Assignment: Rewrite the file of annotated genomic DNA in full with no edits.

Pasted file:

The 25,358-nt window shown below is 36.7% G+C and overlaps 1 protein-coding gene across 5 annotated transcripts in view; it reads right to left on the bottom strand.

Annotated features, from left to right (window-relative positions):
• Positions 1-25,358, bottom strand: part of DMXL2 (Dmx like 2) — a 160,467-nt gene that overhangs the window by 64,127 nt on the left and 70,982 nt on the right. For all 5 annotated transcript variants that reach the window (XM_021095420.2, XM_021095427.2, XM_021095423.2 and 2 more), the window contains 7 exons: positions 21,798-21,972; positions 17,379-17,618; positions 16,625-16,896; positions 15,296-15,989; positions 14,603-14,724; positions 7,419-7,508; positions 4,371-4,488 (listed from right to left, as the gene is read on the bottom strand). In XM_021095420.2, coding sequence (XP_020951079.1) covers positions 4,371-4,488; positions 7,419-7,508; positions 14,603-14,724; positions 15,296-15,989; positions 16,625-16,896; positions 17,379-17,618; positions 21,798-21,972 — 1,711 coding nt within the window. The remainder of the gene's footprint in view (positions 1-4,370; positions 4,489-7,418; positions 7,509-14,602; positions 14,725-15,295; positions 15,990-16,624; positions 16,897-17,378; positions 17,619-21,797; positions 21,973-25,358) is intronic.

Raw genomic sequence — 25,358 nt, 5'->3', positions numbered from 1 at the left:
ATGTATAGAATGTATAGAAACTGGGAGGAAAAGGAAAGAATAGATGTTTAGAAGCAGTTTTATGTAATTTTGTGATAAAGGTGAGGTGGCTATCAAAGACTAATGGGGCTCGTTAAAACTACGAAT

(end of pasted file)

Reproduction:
The 25,358-nt window shown below is 36.7% G+C and overlaps 1 protein-coding gene across 5 annotated transcripts in view; it reads right to left on the bottom strand.

Annotated features, from left to right (window-relative positions):
• Positions 1-25,358, bottom strand: part of DMXL2 (Dmx like 2) — a 160,467-nt gene that overhangs the window by 64,127 nt on the left and 70,982 nt on the right. For all 5 annotated transcript variants that reach the window (XM_021095420.2, XM_021095427.2, XM_021095423.2 and 2 more), the window contains 7 exons: positions 21,798-21,972; positions 17,379-17,618; positions 16,625-16,896; positions 15,296-15,989; positions 14,603-14,724; positions 7,419-7,508; positions 4,371-4,488 (listed from right to left, as the gene is read on the bottom strand). In XM_021095420.2, coding sequence (XP_020951079.1) covers positions 4,371-4,488; positions 7,419-7,508; positions 14,603-14,724; positions 15,296-15,989; positions 16,625-16,896; positions 17,379-17,618; positions 21,798-21,972 — 1,711 coding nt within the window. The remainder of the gene's footprint in view (positions 1-4,370; positions 4,489-7,418; positions 7,509-14,602; positions 14,725-15,295; positions 15,990-16,624; positions 16,897-17,378; positions 17,619-21,797; positions 21,973-25,358) is intronic.

Raw genomic sequence — 25,358 nt, 5'->3', positions numbered from 1 at the left:
ATGTATAGAATGTATAGAAACTGGGAGGAAAAGGAAAGAATAGATGTTTAGAAGCAGTTTTATGTAATTTTGTGATAAAGGTGAGGTGGCTATCAAAGACTAATGGGGCTCGTTAAAACTACGAAT